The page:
News / Africa

Financing Green Fund Expected to be a Hot Topic at Climate Change Talks

Analysts say agreement unlikely on fund to help developing countries adapt to hotter weather

Darren Taylor

How is the world going to finance the implementation of renewable energies in developing countries? “COP 17 will have to answer that question. If it doesn’t, it risks being branded a failure,” said Tasneem Essop, international climate change advocate for the Worldwide Fund for Nature.

She was speaking ahead of the global summit on climate change, which begins in Durban, South Africa, Monday (28 November). Parties to the United Nations Framework Convention on Climate Change meet annually, at gatherings known as Conferences of the Parties. Durban will host the 17th such meeting, so it’s branded COP 17.

Financing Green Fund Expected to be a Hot Topic at Climate Change Talks
Financing Green Fund Expected to be a Hot Topic at Climate Change Talks

“If we are to move towards a healthier planet, the Green Climate Fund must become operational in Durban,” said Essop, a veteran of several such summits and a former provincial environment minister in South Africa.

Zambian environmental engineer Alex Simalabwi, who works for the Global Water Partnership in Stockholm, said, “It won’t help us much if only the richer countries implement cleaner energies and the poorer countries continue to burn coal. If we’re to save the planet, developing countries must also establish clean power sources. But for this, they’re going to need a lot of money – money that especially the smaller nations don’t have….”

‘Mirage’ of funding

At the COP talks in Cancun, Mexico, last year, there was international consensus on the Green Climate Fund to help developing countries begin to move away from the harmful practice of burning coal for energy.

Coal pollutes the atmosphere with carbon dioxide, and scientists say this is causing global temperatures to rise with devastating results, such as floods, droughts, heat waves and corresponding food shortages and food price increases.

The fund, it was agreed, would raise and disburse $100 billion a year to protect poorer countries against the negative effects of global warming and to help them build cleaner energy sources, such as wind and solar power stations.

“The argument is that the developed countries, especially the United States and Western Europe, built their economies on dirty energy – principally coal. So they’re chiefly responsible for the greenhouse gases, such as carbon dioxide, that are causing climate change,” said Olivia Langhoff of Greenpeace Africa. “Yet the worst of the climate change impacts are being felt in least developed countries. So there is definitely a strong argument for the developed countries to greatly help poorer countries to switch to renewable energies.”

But the fund, said Earthlife Africa climate change project coordinator Tristan Taylor, is currently “nothing but a mirage. It’s yet to be filled with any money. It’s an empty fund.”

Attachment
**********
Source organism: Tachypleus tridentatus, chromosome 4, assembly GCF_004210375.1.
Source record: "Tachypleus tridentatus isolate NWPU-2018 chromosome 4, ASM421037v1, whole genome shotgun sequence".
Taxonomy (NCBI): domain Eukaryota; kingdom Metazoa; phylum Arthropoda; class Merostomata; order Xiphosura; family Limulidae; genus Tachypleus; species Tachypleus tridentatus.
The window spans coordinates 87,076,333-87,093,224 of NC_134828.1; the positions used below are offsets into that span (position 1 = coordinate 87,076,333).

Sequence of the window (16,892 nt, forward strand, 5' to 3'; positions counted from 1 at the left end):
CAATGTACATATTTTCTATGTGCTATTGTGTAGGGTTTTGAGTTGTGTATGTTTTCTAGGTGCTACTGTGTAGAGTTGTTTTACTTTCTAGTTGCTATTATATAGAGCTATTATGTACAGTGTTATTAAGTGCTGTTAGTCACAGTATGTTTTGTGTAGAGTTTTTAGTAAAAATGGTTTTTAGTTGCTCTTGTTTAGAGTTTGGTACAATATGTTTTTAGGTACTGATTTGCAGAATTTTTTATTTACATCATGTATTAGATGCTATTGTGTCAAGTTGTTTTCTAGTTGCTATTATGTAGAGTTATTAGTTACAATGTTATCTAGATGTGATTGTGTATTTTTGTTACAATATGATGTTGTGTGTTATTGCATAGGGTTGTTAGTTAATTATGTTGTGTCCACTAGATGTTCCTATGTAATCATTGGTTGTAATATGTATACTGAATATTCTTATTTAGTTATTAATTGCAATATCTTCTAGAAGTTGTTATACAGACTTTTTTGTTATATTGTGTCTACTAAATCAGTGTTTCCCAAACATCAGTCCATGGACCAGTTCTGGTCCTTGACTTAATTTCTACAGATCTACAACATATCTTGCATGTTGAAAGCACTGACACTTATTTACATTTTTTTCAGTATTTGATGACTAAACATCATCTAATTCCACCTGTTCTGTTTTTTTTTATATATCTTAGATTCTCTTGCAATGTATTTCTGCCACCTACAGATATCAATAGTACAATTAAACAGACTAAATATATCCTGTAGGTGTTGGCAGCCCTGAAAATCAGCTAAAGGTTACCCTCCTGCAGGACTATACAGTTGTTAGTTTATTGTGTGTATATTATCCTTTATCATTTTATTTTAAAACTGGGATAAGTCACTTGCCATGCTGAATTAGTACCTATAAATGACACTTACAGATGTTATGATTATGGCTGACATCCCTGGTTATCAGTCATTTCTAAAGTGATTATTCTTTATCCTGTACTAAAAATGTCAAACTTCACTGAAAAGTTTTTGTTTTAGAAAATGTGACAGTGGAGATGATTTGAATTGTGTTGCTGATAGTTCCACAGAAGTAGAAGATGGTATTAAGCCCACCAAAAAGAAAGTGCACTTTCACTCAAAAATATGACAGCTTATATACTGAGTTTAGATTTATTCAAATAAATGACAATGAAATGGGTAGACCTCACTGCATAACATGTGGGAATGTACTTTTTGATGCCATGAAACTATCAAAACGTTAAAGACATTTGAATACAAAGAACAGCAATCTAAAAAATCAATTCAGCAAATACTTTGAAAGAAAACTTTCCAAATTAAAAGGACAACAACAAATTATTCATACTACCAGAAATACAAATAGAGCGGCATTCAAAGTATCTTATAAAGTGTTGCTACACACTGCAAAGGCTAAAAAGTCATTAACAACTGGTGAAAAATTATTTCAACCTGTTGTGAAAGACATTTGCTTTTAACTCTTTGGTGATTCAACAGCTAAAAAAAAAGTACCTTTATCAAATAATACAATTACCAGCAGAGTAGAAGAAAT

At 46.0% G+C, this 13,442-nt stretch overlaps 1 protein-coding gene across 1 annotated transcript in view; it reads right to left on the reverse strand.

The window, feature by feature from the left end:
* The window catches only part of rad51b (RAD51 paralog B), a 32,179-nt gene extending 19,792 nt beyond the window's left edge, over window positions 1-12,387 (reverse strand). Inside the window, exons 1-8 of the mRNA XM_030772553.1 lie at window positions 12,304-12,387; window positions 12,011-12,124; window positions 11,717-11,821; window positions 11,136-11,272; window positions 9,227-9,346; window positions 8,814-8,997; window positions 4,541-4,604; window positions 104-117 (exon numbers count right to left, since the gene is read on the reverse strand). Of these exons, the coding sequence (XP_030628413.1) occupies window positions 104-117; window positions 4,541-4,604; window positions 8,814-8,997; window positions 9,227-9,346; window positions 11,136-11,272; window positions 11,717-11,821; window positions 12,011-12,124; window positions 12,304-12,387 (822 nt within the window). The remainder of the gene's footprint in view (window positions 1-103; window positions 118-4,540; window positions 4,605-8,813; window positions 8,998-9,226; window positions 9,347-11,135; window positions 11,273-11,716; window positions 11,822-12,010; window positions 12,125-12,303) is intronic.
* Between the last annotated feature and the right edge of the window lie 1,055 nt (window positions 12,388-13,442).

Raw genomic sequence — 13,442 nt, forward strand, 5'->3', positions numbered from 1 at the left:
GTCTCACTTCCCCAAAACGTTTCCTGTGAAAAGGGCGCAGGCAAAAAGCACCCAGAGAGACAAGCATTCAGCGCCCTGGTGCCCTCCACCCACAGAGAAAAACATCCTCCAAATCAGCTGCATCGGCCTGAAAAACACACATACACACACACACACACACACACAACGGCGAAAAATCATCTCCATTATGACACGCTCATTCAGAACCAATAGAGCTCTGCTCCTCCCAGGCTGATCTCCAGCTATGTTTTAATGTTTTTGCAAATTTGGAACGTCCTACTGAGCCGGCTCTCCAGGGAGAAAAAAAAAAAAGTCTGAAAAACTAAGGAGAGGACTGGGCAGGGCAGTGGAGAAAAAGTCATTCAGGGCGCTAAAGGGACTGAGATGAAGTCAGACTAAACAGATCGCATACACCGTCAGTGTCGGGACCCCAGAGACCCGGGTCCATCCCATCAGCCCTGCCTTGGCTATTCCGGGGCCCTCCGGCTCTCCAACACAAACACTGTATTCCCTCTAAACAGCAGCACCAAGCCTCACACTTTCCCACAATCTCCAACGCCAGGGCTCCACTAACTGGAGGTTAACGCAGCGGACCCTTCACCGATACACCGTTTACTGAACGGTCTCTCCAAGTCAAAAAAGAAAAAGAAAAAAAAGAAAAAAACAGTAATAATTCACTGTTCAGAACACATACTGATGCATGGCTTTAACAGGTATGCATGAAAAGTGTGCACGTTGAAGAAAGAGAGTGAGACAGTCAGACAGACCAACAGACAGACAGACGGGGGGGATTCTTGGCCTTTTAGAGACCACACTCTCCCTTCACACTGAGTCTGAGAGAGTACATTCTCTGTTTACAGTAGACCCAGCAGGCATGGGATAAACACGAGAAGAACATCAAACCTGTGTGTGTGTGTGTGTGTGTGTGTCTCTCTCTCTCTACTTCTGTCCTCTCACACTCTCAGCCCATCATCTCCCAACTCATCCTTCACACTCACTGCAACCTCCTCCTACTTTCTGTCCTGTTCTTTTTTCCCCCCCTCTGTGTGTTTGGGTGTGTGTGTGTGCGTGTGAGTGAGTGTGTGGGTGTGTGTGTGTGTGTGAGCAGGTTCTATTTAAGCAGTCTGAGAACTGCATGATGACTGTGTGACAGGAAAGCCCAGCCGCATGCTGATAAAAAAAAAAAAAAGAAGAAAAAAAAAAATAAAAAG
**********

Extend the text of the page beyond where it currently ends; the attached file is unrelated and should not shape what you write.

“There’s no indication of how that money is going to be mobilized. What we’re seeing is false-start financing, not fast-start financing, as it should be,” said Essop.

Economic recessions jeopardize funding

Ahead of the Durban summit, concern is growing among environmentalists that economic recessions in Europe and the United States will prevent any progress on the Green Climate Fund.

“We need to move forward despite the world’s struggling economies,” said one of the world’s leading environmental scientists, Lester Brown of the United States’ Earth Policy Institute. “If that excuse is going to be used at the talks as a reason for not funding a massive global shift to renewable energy, then we’re all in big trouble and future generations of people are in big trouble.”

Essop attended preliminary meetings ahead of COP 17 and said U.S. negotiators were “disappointingly” not willing to discuss the issue of long-term finance for developing countries to invest in renewable energies.

“We understand that what’s happening domestically in the U.S. at the moment is very difficult and the challenges Washington is facing,” she told VOA. “But we do believe that as a key player in these negotiations, the U.S. can at least be part of a discussion about future climate change funding. We need to know how the $100 billion a year that has been pledged by developed countries, including the U.S., will be delivered.”

A new path to finance

But if there’s no agreement around the Green Climate Fund, there’s an alternative, said Dan Ferber, a biologist and journalist for leading international scientific journal, Science.

He recently published a book with American medical scientist Paul Epstein in which they examined the issue of funding for adaptation to climate change.

“We’re proposing a large global fund (of $500 billion a year) to help developing countries make the transition to renewable energy – so it’s a very large investment – so that we can mitigate climate change and so that we can adapt to the change that’s coming,” Ferber explained.

He added that the creation of such a huge fund had a precedent. “In the late 1980s the world established a global fund on a similar scale to switch refrigeration technologies and aerosols and such over to technologies that did not destroy the ozone layer.”